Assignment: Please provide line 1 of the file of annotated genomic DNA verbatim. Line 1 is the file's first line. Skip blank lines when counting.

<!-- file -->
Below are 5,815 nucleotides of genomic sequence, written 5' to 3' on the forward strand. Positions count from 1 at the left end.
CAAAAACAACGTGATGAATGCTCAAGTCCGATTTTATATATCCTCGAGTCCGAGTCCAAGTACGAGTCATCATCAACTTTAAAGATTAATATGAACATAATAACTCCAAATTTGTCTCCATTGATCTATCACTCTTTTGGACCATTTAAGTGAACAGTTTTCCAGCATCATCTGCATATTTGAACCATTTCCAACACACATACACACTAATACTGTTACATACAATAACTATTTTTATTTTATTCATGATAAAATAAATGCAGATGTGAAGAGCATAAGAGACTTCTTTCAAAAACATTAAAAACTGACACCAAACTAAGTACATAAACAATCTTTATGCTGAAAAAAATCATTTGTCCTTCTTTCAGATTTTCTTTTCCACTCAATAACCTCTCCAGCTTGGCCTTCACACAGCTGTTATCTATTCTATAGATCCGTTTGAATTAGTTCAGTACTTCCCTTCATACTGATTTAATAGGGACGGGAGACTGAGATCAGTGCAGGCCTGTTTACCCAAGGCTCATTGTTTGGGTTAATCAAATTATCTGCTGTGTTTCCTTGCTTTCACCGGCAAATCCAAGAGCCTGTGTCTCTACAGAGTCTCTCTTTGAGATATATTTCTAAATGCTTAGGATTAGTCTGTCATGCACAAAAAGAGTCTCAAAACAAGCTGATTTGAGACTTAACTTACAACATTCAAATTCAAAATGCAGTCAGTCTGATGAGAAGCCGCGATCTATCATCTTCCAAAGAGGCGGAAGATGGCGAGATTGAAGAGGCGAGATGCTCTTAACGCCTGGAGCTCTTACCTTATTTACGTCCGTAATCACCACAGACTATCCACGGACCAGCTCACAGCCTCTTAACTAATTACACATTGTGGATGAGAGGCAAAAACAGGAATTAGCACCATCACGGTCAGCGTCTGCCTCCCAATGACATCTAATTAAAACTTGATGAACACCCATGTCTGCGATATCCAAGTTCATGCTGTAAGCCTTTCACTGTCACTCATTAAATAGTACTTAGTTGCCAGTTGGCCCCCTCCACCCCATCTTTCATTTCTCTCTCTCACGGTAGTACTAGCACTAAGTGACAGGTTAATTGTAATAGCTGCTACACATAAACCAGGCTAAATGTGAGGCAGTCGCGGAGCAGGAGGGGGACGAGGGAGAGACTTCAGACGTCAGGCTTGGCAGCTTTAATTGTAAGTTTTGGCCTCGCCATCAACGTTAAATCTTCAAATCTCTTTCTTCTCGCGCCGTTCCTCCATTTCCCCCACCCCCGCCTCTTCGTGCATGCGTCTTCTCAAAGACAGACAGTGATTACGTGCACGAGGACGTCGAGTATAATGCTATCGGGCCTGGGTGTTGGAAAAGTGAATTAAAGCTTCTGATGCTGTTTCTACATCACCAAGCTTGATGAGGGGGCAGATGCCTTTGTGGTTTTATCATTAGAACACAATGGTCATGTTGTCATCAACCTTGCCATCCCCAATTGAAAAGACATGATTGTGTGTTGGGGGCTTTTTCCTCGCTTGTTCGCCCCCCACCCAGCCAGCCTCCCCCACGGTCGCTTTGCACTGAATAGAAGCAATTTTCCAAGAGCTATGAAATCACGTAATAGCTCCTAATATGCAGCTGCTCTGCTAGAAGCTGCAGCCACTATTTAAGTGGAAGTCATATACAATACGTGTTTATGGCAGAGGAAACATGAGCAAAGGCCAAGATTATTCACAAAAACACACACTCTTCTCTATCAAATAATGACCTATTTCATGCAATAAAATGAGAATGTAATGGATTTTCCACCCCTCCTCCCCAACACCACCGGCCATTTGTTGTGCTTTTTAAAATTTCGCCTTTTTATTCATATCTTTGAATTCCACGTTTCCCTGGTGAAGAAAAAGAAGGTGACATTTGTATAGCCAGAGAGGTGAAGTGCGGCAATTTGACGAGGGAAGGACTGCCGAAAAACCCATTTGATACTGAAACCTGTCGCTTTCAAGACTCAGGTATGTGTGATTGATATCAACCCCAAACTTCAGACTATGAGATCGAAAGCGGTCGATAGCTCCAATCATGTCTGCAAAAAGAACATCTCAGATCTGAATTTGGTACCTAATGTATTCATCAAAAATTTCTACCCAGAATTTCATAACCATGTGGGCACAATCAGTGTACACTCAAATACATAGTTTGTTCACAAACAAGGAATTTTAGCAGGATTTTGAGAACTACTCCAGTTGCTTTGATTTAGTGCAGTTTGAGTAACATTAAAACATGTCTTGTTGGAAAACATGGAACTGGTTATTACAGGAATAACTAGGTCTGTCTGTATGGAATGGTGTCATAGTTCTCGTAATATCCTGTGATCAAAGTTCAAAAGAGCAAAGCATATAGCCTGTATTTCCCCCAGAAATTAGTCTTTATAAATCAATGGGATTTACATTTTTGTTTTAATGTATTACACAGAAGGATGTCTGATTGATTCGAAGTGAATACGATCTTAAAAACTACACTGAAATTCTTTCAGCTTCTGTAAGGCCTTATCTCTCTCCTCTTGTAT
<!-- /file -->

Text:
Below are 5,815 nucleotides of genomic sequence, written 5' to 3' on the forward strand. Positions count from 1 at the left end.